On May 13th, a marquee gathering began in Jerusalem to celebrate Israel’s sixtieth anniversary. Over three days, political leaders and writers including Henry Kissinger, Bernard Henri-Levi, Amos Oz, and President George W. Bush made speeches, and symposia on weighty topics, ranging from the scientific foundation of creation to the nature of Jewish identity, were held. Also this month, in New York and Los Angeles, live concerts featuring Matisyahu, David Broza, and Paul Shaffer marked the occasion. In Times Square, videos featuring stars such as Tom Cruise, Ben Stiller, and Dakota Fanning wishing Israel a happy birthday are appearing on two giant screens twice every hour. And on June 1, New York’s annual Salute to Israel parade will offer birthday wishes, as will yet another concert—this one on the Mall in Washington, D.C., hosted by Mandy Patinkin and featuring Regina Spektor.
But while the cable news channels are broadcasting the speeches of international dignitaries in Israel, and PBS stations will have some specialty programming—New York’s WNET will show Visions of Israel, an aerial tour of the country—the big networks are pretty much avoiding the occasion. Typical of the cable coverage: CNBC packaged a series of reports on the Jewish State under the banner “Israel at 60: Business Under Fire”; CNN International, for its part, ran Israel at 60, which showcased the country’s technological achievements, its ethnic mix, and its struggle “for acceptance and peace with its neighbors.”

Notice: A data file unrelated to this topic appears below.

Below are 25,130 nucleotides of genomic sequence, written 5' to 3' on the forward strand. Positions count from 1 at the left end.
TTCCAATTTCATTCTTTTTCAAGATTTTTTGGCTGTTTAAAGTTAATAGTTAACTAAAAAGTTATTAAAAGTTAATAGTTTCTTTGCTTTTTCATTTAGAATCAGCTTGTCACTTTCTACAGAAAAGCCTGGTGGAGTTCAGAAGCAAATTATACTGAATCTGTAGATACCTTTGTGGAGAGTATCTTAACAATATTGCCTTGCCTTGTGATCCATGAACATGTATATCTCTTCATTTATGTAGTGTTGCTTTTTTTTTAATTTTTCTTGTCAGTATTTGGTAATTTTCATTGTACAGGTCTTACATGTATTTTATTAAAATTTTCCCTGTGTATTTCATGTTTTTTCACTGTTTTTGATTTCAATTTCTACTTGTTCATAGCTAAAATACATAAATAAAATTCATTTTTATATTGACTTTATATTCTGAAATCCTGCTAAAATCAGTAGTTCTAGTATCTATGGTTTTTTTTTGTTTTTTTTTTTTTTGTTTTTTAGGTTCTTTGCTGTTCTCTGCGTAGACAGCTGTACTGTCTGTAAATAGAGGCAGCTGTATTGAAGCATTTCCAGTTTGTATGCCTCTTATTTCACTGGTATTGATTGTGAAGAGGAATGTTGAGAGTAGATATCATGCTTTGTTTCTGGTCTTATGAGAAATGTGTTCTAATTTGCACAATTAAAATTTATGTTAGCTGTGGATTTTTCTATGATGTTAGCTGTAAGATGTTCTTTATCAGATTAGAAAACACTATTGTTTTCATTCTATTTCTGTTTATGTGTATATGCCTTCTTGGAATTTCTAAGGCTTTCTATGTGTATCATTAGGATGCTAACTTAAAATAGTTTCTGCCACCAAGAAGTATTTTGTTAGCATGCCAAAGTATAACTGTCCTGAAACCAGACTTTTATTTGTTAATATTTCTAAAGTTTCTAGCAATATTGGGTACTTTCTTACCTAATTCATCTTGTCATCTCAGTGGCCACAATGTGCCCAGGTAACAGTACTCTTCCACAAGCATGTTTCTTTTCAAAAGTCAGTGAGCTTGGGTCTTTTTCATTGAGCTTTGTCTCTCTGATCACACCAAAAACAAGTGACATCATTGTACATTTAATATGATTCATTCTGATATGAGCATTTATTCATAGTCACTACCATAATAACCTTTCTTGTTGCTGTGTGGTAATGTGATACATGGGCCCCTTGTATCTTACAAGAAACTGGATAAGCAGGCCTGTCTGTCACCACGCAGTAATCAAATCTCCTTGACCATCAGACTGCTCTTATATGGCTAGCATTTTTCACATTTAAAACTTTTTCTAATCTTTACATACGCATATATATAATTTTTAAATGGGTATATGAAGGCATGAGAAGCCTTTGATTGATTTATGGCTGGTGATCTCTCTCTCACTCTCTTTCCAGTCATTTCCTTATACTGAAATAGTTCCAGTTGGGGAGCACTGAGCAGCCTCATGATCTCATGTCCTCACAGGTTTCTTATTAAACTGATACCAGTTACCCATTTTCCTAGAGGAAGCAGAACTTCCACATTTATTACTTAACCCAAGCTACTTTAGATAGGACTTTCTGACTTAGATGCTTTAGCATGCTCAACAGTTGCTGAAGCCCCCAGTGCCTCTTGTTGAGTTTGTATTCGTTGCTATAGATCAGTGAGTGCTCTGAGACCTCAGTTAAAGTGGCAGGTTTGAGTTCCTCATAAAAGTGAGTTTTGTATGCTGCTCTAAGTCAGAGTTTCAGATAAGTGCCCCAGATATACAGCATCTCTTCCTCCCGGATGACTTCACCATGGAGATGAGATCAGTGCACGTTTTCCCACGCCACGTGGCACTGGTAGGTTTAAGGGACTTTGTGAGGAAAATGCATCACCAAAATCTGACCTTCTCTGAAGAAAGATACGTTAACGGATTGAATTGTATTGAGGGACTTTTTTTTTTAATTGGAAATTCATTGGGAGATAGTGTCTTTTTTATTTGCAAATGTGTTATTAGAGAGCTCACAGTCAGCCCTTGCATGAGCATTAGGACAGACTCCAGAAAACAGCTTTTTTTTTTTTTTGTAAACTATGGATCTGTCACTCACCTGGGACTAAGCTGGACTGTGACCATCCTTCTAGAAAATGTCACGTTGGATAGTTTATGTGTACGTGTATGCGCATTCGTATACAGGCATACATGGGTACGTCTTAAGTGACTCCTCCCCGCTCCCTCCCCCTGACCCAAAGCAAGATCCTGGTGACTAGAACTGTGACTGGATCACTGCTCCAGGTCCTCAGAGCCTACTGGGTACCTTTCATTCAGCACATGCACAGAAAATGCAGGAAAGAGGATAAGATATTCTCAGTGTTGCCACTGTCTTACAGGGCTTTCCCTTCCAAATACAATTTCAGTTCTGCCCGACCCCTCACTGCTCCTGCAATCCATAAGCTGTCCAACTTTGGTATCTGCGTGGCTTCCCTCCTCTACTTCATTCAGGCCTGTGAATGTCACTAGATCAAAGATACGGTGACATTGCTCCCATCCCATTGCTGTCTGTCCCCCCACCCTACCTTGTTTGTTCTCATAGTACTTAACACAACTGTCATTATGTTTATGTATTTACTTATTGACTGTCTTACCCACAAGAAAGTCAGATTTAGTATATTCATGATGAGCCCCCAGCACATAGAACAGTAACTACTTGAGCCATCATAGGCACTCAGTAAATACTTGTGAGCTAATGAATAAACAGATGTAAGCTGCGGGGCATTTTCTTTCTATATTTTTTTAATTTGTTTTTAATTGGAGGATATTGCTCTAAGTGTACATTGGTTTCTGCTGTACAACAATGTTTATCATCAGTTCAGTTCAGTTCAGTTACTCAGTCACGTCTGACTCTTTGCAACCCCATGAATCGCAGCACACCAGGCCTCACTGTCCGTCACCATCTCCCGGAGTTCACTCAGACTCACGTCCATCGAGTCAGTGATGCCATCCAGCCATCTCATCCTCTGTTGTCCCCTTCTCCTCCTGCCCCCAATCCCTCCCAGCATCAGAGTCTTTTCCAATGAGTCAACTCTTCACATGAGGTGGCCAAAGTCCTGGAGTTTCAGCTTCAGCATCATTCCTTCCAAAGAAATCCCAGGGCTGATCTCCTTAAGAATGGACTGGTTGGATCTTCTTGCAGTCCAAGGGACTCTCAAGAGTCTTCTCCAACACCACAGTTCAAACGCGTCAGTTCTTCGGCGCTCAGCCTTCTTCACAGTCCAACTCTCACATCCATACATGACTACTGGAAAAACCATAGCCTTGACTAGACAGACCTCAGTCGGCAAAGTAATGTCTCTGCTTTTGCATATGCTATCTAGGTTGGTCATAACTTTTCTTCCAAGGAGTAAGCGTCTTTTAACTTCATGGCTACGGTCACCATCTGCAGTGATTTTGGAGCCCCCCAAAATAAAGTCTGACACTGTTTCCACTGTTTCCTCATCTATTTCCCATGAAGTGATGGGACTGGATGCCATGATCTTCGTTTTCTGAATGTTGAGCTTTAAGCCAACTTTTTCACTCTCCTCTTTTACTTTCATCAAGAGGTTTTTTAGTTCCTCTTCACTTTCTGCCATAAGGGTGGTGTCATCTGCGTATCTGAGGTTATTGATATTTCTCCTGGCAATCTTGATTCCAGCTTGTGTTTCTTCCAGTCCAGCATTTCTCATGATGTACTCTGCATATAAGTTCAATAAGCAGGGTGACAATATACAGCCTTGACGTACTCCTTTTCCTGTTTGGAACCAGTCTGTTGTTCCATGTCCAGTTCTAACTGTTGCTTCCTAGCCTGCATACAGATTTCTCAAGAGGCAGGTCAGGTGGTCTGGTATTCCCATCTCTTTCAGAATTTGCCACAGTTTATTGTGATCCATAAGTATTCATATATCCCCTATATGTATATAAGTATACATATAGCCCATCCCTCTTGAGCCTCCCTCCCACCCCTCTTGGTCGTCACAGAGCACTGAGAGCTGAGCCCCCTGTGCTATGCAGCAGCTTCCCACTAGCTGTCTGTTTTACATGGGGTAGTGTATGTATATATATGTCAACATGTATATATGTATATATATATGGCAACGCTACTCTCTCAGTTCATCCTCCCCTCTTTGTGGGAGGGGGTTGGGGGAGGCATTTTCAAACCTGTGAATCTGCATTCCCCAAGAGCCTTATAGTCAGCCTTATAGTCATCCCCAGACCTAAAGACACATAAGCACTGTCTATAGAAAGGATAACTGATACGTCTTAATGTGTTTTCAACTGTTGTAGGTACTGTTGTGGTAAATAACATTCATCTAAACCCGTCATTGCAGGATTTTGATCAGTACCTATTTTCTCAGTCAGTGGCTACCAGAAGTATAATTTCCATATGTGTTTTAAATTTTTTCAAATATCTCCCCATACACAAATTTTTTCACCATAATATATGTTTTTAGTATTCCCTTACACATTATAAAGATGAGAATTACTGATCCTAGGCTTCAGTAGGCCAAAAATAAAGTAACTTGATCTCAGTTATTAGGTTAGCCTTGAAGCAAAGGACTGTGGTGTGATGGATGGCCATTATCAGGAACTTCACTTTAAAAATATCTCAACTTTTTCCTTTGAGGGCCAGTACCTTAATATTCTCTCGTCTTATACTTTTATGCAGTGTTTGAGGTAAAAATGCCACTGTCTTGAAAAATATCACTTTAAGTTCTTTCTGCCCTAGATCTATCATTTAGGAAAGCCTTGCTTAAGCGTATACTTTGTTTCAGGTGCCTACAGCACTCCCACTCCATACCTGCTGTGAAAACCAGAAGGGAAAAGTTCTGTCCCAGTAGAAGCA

All this is well and good, but certainly a far cry from the thirtieth-anniversary celebration that ABC broadcast—in prime time—on Monday, May 8, 1978, and simulcast in Israel. The two-hour extravaganza, The Stars Salute Israel at 30, featured icons of the day: Mikhail Baryshnikov, Carol Burnett, Sammy Davis Jr., Kirk Douglas, Gene Kelly, Billie Jean King, Barry Manilow, Paul Newman, Bernadette Peters, and more. Sally Struthers of All in the Family cheerfully sang “Happy Birthday Israel” with a group of children. Henry Winkler, who played the Fonz on ABC’s number one sitcom, Happy Days, was paired with Henry Fonda in an unlikely skit: a sabra (Winkler) encountering an Old West cowboy (Fonda) in the desert.